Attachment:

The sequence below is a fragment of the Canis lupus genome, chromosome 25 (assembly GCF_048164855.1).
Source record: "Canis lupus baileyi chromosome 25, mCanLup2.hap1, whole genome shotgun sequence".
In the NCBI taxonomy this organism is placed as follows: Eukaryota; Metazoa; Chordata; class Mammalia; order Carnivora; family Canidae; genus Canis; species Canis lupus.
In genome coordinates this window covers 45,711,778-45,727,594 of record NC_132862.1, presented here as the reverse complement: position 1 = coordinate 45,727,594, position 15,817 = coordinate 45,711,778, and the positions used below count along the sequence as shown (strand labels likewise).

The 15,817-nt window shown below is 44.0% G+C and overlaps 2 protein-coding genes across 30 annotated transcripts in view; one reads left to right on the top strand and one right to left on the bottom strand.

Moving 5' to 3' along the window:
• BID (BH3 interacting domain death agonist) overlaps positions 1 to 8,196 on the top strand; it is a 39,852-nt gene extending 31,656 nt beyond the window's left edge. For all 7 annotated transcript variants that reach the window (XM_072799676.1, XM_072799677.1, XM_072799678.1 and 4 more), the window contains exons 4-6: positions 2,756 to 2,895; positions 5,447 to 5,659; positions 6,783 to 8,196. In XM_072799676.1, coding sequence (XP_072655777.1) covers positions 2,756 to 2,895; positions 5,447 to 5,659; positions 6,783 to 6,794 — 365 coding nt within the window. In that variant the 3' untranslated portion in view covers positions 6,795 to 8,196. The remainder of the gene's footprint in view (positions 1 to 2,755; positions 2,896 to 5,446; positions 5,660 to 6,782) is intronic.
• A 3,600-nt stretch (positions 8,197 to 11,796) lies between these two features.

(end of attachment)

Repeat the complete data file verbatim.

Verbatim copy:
The sequence below is a fragment of the Canis lupus genome, chromosome 25 (assembly GCF_048164855.1).
Source record: "Canis lupus baileyi chromosome 25, mCanLup2.hap1, whole genome shotgun sequence".
In the NCBI taxonomy this organism is placed as follows: Eukaryota; Metazoa; Chordata; class Mammalia; order Carnivora; family Canidae; genus Canis; species Canis lupus.
In genome coordinates this window covers 45,711,778-45,727,594 of record NC_132862.1, presented here as the reverse complement: position 1 = coordinate 45,727,594, position 15,817 = coordinate 45,711,778, and the positions used below count along the sequence as shown (strand labels likewise).

The 15,817-nt window shown below is 44.0% G+C and overlaps 2 protein-coding genes across 30 annotated transcripts in view; one reads left to right on the top strand and one right to left on the bottom strand.

Moving 5' to 3' along the window:
• BID (BH3 interacting domain death agonist) overlaps positions 1 to 8,196 on the top strand; it is a 39,852-nt gene extending 31,656 nt beyond the window's left edge. For all 7 annotated transcript variants that reach the window (XM_072799676.1, XM_072799677.1, XM_072799678.1 and 4 more), the window contains exons 4-6: positions 2,756 to 2,895; positions 5,447 to 5,659; positions 6,783 to 8,196. In XM_072799676.1, coding sequence (XP_072655777.1) covers positions 2,756 to 2,895; positions 5,447 to 5,659; positions 6,783 to 6,794 — 365 coding nt within the window. In that variant the 3' untranslated portion in view covers positions 6,795 to 8,196. The remainder of the gene's footprint in view (positions 1 to 2,755; positions 2,896 to 5,446; positions 5,660 to 6,782) is intronic.
• A 3,600-nt stretch (positions 8,197 to 11,796) lies between these two features.